Vegetation strongly affects the Earth’s climate and the composition of the atmosphere through the photosynthesis activity. Through this process, plants absorb carbon dioxide (CO2) from the atmosphere, trap carbon (C) to build organic molecules and release oxygen (O). Due to the extension of vegetation on Earth, the amounts of oxygen and carbon dioxide that get into this process are huge: every year, the plants’ photosynthesis releases approximately 70 billion tons of oxygen and consumes an equally huge amount of carbon dioxide.
Plants as energy source
At present, a large part of man’s energy requirements is covered by products of vegetal origin. Fossil fuels (coal, oil, natural gas) have formed from the partial decomposition of organisms – mainly vegetal – that lived over one hundred million years ago (see the Section on ENERGY). When petrol burns in a car engine or methane burns in the kitchen stove, some of the solar energy trapped by the plants in distant times through photosynthesis is released.
The main factors that affect the spreading of a vegetal species are climatic conditions (especially sun exposure, temperature and availability of water) and the characteristics of the soil. The impact of the other living organisms that inhabit the same ecosystem (herbivores, insects, other vegetal species, etc.) should not be underestimated either. But an analysis of the factors above is not sufficient to account for all the reasons why a species inhabits a given place and not another, similar one.
Palaeontology is the science that studies the ancient living beings, their origin and evolution. This study requires the examination of the animal and vegetal remains that lived in the past and that we find today as fossils inside sedimentary rocks. Primordial organisms had very simple and small shapes, so they could not turn into fossil remains. The most ancient fossils to have been found so far date back to approximately 3 billion years ago. How have the first living organisms originated?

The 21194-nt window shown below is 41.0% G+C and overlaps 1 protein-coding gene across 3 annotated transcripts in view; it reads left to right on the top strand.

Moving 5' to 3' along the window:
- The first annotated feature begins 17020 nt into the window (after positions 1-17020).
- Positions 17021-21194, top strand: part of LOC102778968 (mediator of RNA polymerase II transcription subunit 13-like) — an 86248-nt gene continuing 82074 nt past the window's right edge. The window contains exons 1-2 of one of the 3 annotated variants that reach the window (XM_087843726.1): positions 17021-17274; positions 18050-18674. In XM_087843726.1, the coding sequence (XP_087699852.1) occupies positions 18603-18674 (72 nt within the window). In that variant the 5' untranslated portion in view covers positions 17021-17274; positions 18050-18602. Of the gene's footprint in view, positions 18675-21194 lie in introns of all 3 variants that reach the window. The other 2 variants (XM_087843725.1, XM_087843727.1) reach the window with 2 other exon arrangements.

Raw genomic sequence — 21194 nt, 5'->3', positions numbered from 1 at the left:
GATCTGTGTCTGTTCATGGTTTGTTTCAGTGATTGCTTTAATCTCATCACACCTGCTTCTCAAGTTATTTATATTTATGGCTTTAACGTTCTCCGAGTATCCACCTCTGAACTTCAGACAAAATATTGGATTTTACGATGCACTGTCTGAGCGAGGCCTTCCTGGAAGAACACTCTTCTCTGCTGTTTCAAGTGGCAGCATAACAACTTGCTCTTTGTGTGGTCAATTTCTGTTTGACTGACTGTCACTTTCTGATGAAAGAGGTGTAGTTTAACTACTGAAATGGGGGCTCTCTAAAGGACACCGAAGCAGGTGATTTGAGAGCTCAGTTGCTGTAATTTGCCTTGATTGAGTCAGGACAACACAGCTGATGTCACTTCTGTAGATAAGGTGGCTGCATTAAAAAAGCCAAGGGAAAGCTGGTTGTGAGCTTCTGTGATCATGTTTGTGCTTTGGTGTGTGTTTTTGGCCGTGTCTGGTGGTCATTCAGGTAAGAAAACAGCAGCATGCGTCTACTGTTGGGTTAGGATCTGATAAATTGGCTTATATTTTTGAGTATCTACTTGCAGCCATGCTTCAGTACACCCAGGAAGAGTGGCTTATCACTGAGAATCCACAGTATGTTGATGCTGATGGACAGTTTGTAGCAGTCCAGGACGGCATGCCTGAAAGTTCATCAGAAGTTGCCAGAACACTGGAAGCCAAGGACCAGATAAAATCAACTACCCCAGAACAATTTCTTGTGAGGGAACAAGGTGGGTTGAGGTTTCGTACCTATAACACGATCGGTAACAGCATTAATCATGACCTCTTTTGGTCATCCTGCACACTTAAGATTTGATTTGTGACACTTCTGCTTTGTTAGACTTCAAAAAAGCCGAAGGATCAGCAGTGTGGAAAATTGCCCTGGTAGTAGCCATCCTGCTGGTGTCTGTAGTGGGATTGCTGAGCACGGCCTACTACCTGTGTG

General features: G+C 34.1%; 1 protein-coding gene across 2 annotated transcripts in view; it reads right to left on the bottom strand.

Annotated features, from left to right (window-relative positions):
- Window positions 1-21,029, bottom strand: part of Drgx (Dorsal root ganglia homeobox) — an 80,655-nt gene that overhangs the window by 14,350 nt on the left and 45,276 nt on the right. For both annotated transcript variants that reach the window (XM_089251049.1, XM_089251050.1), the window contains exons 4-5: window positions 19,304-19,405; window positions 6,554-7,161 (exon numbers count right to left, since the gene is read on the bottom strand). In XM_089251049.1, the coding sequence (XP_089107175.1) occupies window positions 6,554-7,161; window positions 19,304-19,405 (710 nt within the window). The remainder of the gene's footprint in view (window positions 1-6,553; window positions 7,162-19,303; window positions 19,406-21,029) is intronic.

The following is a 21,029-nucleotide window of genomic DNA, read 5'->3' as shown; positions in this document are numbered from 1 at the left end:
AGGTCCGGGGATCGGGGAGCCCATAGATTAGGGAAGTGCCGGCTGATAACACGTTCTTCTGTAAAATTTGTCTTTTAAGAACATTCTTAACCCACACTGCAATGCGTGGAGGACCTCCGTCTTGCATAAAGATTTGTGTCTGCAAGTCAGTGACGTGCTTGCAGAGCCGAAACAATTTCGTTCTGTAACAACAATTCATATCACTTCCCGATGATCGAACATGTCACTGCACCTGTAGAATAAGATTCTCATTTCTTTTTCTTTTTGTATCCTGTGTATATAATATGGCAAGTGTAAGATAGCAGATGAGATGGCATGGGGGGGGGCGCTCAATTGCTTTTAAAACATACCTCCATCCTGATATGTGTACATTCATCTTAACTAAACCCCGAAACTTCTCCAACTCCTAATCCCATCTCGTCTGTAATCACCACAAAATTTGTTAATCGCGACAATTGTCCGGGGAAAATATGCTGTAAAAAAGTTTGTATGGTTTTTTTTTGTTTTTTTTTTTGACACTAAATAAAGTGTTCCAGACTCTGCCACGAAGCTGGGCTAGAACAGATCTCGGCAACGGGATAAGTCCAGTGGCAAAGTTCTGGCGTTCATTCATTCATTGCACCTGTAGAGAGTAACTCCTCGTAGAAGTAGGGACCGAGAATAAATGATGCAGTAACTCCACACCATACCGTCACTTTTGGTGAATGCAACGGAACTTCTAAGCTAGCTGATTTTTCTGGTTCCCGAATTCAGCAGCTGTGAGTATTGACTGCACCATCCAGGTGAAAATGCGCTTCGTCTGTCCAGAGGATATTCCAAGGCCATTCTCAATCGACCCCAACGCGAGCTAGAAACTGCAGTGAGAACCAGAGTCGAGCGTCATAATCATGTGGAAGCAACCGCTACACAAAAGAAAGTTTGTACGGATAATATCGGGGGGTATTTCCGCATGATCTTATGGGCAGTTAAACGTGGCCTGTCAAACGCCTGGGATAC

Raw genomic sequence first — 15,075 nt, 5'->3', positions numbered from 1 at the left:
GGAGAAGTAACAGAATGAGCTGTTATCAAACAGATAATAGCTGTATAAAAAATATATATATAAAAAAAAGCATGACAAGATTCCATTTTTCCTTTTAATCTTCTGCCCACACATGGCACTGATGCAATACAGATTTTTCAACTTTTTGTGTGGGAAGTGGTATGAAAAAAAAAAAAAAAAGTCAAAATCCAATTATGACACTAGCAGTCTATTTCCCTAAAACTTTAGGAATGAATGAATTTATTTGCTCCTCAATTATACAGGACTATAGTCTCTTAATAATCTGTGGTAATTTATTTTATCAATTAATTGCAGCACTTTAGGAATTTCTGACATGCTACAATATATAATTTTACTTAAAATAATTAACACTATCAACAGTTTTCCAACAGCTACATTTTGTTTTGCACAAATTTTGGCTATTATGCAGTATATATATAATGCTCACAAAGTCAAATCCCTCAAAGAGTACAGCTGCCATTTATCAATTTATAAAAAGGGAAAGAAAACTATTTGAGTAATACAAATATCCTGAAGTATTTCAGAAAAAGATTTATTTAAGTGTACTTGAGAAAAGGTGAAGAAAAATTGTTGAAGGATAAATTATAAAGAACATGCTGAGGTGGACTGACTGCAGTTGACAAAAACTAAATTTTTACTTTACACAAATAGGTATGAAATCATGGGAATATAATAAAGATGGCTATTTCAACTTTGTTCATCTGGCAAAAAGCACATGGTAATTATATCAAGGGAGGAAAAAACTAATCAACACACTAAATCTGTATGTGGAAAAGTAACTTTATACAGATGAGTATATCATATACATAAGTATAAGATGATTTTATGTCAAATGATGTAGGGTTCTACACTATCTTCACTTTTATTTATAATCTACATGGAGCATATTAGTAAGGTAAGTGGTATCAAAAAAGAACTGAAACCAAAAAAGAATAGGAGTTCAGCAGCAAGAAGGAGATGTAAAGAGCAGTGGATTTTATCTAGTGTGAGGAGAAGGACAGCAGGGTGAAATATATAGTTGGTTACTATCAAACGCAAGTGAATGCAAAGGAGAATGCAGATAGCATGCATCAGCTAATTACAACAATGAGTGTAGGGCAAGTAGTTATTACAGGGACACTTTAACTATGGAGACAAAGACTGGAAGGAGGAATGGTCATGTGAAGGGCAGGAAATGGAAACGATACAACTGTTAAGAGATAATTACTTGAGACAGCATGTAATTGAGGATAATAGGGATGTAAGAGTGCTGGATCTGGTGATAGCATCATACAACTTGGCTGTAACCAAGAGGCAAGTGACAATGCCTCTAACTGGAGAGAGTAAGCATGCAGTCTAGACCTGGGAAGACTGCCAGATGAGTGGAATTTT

A history lasting millions of years
The history of the Earth is divided into five ages: Archaeozoic or Precambrian, Palaeozoic or Primary, Mesozoic or Secondary, Cainozoic or Tertiary, Neozoic or Quaternary. Archaeozoic age. The Archaeozoic age is the longest one: it began 4.6 billion years ago and ended 530 million years ago. 3-billion-year-old fossils prove that the oldest organisms known so far are very simple, heterotrophic unicellular algae. Some green-blue autotrophic algae appeared, however, approximately two billion years; they could produce the nutrients they needed by themselves, through the photosynthesis…
Plants are essential food for all living organisms, including man, to survive. In the Ecosystems section, we saw they are the basis of the food pyramid. Farming began 7-8,000 years ago, when men stopped living a nomadic life, began to live in stable communities, and started to produce food by selecting the plants that were fittest for periodical sowing and harvesting.
During the last century, the farming techniques have developed so much as to increase crops by almost five times. The increase in the availability of food has been, however, very different in the different countries and regions of the world. In developing countries, over 800 million people still suffer from hunger or malnutrition, while in industrialised countries more and more people are overeating or overweight. In both cases, this food imbalance negatively affects both human health and productivity. In fact, natural products have maintained their market share and are expected to even increase it over the next few decades. These products have the great advantage of being renewable: unlike modern plastics and man-made fibres, which are produced from non-renewable resources (oil, coal), they are not bound to disappear. A cotton plantation grows all over again every year, as well as a forest can renew itself, though more slowly, after the trees have been cut.